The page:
Branching off from an elite collaboration effort that involved materials used in thermoplastic composites, The ThermoPlastic Composites Research Center (TPRC) is a spin off from the University of Twente, one of the top universities in the Netherlands.
Envisioned as an open innovation R&D center, TPRC is an independent institute that brings together a cohesive group of international partners from various industries, like aerospace and automotive, to focus on ways to enable a wider use of thermoplastic composites materials.
Composite materials are a key component in the drive to reduce CO2 emissions; however traditional thermosetting composite materials are limited in their widespread application by high costs, the need for long processing times, and difficulty in recycling.
Thermoplastic composites offer the possibility of lower costs, much shorter processing times (comparable with injection molding) and recyclability. In addition, thermoplastic composites offer some significant performance advantages over thermosetting composites in some situations e.g. resistance to impact damage.
The characterization of process-related properties (often in polymer melt conditions) plays an important role in TPRC’s current research program. However, there are no standards that exist for the characterization of such properties, which is forcing TPRC to spend efforts in the development of new experimental techniques and procedures.
To be successful, it is necessary for TPRC to perform mechanical tests on materials, under both processing and end use conditions, to determine material parameters for use in process models, and to validate models and material performance.
Driven by the need to perform excellent research to develop new test methodologies specifically for thermoplastic composites, TPRC began to research equipment that matched the type of testing they were performing: state of the art.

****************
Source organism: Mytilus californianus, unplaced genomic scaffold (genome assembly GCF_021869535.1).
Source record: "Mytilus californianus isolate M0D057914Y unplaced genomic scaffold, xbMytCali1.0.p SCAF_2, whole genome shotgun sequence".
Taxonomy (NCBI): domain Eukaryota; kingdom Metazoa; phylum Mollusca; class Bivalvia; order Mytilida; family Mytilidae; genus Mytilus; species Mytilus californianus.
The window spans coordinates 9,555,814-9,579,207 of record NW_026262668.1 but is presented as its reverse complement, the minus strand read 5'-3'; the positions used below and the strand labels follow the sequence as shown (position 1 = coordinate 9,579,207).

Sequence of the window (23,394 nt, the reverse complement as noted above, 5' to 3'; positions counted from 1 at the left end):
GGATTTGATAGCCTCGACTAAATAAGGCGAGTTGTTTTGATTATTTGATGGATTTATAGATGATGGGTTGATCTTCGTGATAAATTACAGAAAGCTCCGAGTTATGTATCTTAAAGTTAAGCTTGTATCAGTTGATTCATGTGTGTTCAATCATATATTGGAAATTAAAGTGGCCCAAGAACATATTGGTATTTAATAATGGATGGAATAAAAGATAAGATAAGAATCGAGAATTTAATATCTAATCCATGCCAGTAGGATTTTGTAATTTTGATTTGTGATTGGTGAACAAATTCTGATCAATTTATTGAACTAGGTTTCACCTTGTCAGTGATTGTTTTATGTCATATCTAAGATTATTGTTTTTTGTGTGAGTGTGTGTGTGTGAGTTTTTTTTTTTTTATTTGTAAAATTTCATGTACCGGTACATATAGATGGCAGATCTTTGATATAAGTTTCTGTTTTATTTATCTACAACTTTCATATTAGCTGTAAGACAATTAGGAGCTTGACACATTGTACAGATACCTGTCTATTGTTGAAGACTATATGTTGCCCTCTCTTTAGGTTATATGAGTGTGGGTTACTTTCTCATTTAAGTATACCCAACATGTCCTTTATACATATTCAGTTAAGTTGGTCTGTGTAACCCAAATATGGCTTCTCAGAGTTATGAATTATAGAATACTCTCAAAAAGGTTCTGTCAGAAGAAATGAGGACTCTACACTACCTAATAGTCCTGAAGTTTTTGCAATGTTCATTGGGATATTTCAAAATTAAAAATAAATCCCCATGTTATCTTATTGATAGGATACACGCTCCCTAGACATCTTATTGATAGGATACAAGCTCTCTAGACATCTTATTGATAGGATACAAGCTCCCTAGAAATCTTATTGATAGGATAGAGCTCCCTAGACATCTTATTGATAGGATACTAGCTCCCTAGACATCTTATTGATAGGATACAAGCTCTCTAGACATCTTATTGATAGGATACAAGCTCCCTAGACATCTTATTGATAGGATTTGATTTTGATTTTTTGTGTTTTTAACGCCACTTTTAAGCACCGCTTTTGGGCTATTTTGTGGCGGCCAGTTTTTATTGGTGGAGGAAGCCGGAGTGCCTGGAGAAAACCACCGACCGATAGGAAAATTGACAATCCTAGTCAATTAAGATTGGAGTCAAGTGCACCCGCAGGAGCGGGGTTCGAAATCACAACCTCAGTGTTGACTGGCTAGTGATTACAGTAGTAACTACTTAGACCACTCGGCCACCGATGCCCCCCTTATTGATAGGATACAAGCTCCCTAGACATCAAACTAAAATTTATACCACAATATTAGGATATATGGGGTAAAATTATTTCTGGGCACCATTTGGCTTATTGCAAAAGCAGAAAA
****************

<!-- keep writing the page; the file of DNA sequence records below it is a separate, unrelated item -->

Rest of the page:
“It was absolutely necessary for us to find the proper solution for our environment, in which the majority of research is non-standard,” said Wouter Grouve, Senior Research Associate at TPRC. “A solution that includes fixture alignment, which is essential in composites testing, as well as an easy-to-use and flexible user interface.”
Utilizing similar systems to what the university mainly uses was not an option for TPRC. They were concerned about the lack of flexibility due to their need to future-proof their lab.
Looking for a testing machine that was capable of simulating and testing thermoplastic composite materials under process conditions (e.g. temperature), and was also flexible enough and offered modular load strings and accessories to allow for a wide range of standard and non-standard tests, led TPRC to investigate Instron electromechanical systems.
“Reliable test methods for static materials properties and stiffness, as well as tests to confirm the long-term durability in service, are essential to the successful introduction of thermoplastics,” said Grouve.
The implementation consisted of two 5982 floor model machines: one configured for laminate testing, offering very good alignment (exceeding Nadcap requirements) over a temperature range of -70 to +350° C, and a second system that performs tests at up to 600° C and can be fitted with different load strings and fixtures to cover a wide range of test types, mainly simulating processing conditions.
Since being installed in their lab a few years ago, Instron’s flexible and user-friendly 5982 testing systems have played a prominent role in TPRC’s material characterization program, as well as in the development of new test methodologies. The latter include the measurement of transverse compaction stiffness and shear response of woven fabric reinforced thermoplastic composites in melt conditions. These test methods provide material data essential for process simulations are gradually being accepted by the automotive and aerospace industries.